Linked by Christopher W. Cowell-Shah on Thu 8th Jan 2004 19:33 UTC
General Development This article discusses a small-scale benchmark test run on nine modern computer languages or variants: Java 1.3.1, Java 1.4.2, C compiled with gcc 3.3.1, Python 2.3.2, Python compiled with Psyco 1.1.1, and the four languages supported by Microsoft's Visual Studio .NET 2003 development environment: Visual Basic, Visual C#, Visual C++, and Visual J#. The benchmark tests arithmetic and trigonometric functions using a variety of data types, and also tests simple file I/O. All tests took place on a Pentium 4-based computer running Windows XP. Update: Delphi version of the benchmark here.
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RE: Your C++ program is really just C!
by Arthur Dent on Fri 9th Jan 2004 10:56 UTC

"I don?t know C++. I taught myself just enough C (from an O?Reilly book) to code the benchmark. So yes, the C++ benchmark is running pure C code. From my rudimentary knowledge of C vs. C++, I assumed that there were no important extensions to C that would produce significantly different performance over straight C for low-level operations like this, so I stuck to straight C. I called it a ?Visual C++? benchmark because it was compiled by Microsoft?s C++ compiler. And if C++ really is a superset of C (please correct me if that?s not the case?I could be very wrong), then a C program is also a C++ program."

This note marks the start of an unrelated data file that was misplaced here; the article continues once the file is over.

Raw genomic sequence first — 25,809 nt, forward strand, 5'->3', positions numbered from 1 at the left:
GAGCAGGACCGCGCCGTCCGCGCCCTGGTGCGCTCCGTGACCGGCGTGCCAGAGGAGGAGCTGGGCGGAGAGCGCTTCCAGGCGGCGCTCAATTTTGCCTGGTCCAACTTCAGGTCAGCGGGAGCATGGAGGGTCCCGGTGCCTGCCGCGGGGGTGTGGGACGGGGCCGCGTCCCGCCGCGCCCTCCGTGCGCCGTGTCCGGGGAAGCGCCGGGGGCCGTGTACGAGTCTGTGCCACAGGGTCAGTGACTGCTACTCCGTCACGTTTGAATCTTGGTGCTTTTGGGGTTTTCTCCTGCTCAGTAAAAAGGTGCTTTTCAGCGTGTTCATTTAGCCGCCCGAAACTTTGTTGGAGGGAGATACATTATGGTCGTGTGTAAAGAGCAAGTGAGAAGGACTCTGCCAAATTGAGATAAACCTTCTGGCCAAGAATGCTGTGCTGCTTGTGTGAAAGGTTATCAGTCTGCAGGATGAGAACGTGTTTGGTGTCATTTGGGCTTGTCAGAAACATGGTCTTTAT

Yes, but that is a poor excuse. The C# benchmark uses a class, and the C++ class would have been pretty much the same, bar tha main function being external to the class.

You need to look at the "iostreams" C++ standard library header (you may find it as "iostreams.h" under some environments.) Look at the cout instance variable, and note that it completely replaces printf, as iostreams replaces stdio.

for example:

printf("my value %d", d);

vs.

cout << "my value " << d;

There is obviously some different code going on here, and there *will* be a different result, if only fractional.

There will be other things you could have done too.